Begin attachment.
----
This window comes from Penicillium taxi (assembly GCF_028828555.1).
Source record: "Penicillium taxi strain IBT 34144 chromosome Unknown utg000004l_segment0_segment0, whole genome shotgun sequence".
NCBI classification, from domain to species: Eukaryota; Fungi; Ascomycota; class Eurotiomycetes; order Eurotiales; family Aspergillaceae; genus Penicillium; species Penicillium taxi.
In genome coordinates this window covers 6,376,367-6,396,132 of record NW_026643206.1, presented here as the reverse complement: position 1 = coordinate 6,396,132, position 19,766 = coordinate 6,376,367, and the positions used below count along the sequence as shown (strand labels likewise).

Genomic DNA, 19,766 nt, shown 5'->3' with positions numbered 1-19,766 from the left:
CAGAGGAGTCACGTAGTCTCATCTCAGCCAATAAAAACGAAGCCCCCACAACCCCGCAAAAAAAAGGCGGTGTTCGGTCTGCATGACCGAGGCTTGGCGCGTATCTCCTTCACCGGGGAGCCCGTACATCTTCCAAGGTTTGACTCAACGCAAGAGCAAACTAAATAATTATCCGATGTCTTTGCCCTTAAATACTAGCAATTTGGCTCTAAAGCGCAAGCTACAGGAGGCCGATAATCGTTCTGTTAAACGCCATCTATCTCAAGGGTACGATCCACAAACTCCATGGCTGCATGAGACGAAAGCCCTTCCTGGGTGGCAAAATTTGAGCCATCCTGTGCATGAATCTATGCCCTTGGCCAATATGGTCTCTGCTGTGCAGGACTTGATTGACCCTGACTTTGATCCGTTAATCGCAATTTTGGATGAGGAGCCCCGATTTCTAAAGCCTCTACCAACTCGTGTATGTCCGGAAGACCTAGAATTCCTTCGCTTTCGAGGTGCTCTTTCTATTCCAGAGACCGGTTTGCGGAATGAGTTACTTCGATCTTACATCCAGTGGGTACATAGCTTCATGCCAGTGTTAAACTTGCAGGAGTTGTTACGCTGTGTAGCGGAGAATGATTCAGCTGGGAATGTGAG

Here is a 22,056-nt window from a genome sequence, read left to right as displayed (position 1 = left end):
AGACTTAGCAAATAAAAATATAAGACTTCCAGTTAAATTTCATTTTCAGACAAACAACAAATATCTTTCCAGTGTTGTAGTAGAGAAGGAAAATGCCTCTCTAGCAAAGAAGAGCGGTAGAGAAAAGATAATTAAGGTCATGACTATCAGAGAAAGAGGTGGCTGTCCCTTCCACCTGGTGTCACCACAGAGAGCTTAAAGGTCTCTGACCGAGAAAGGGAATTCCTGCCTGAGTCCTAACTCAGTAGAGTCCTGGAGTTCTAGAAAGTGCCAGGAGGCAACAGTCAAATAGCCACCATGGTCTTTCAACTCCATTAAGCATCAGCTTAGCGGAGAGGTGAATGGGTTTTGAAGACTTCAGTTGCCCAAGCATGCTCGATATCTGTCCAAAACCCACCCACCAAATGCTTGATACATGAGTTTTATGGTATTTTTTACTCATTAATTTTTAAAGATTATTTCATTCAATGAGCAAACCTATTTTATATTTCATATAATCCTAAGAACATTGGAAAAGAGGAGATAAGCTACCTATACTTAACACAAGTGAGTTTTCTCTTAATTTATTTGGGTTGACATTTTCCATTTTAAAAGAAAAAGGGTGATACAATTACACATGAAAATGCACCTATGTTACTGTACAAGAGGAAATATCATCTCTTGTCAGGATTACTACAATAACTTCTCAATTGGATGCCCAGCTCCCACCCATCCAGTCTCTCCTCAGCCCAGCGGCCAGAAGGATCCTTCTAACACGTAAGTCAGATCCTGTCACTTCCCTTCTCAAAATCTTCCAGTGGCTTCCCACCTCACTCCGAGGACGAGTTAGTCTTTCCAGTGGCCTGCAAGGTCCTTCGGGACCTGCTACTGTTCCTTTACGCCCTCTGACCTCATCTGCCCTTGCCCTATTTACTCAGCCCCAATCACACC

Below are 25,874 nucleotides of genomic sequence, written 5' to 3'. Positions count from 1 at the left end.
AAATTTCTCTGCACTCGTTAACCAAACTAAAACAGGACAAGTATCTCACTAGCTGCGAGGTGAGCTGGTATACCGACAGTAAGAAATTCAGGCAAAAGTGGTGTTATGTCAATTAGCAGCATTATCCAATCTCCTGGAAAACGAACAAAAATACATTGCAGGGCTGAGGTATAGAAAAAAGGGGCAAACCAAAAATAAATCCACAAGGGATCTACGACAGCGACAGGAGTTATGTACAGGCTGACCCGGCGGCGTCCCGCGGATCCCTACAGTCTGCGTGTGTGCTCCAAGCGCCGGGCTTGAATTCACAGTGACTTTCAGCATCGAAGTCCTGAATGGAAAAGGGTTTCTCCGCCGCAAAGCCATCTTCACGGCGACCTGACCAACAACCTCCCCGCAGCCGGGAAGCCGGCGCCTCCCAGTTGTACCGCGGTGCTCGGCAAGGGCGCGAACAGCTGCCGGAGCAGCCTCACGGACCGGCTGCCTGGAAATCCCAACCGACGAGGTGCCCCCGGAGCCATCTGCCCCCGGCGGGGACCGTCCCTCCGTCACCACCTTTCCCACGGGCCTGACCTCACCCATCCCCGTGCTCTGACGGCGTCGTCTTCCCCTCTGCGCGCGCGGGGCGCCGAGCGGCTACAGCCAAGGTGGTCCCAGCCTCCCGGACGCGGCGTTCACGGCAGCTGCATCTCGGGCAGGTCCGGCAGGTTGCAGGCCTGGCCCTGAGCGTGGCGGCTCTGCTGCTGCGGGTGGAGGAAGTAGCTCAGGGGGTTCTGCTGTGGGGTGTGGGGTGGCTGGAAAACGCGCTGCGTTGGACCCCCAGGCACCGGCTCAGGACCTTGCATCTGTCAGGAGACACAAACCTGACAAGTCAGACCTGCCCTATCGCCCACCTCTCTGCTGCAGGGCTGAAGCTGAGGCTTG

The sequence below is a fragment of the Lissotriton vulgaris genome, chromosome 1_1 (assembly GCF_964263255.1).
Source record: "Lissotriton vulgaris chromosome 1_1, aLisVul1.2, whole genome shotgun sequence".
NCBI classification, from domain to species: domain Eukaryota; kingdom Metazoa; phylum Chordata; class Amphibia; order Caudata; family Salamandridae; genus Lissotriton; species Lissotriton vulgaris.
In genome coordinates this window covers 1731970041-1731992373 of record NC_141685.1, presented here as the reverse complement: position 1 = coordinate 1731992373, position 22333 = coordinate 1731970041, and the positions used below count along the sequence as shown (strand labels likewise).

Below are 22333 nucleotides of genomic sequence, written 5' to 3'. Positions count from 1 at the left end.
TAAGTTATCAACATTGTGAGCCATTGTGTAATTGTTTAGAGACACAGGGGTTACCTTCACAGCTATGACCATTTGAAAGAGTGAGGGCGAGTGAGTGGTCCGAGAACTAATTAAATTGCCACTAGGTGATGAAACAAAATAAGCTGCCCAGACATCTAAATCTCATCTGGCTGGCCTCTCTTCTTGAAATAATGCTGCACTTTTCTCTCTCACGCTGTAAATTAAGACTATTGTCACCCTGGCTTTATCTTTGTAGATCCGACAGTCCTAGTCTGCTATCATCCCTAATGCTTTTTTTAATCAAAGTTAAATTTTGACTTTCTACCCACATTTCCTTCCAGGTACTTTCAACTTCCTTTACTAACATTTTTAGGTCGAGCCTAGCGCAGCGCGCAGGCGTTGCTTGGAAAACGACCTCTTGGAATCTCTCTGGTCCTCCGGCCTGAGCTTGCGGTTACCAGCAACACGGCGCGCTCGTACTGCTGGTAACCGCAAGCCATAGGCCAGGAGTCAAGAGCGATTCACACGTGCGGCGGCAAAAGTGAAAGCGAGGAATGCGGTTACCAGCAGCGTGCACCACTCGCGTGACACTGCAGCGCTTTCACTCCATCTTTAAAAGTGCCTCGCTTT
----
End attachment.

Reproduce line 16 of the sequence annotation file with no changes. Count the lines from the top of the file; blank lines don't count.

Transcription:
TAAGTTATCAACATTGTGAGCCATTGTGTAATTGTTTAGAGACACAGGGGTTACCTTCACAGCTATGACCATTTGAAAGAGTGAGGGCGAGTGAGTGGTCCGAGAACTAATTAAATTGCCACTAGGTGATGAAACAAAATAAGCTGCCCAGACATCTAAATCTCATCTGGCTGGCCTCTCTTCTTGAAATAATGCTGCACTTTTCTCTCTCACGCTGTAAATTAAGACTATTGTCACCCTGGCTTTATCTTTGTAGATCCGACAGTCCTAGTCTGCTATCATCCCTAATGCTTTTTTTAATCAAAGTTAAATTTTGACTTTCTACCCACATTTCCTTCCAGGTACTTTCAACTTCCTTTACTAACATTTTTAGGTCGAGCCTAGCGCAGCGCGCAGGCGTTGCTTGGAAAACGACCTCTTGGAATCTCTCTGGTCCTCCGGCCTGAGCTTGCGGTTACCAGCAACACGGCGCGCTCGTACTGCTGGTAACCGCAAGCCATAGGCCAGGAGTCAAGAGCGATTCACACGTGCGGCGGCAAAAGTGAAAGCGAGGAATGCGGTTACCAGCAGCGTGCACCACTCGCGTGACACTGCAGCGCTTTCACTCCATCTTTAAAAGTGCCTCGCTTT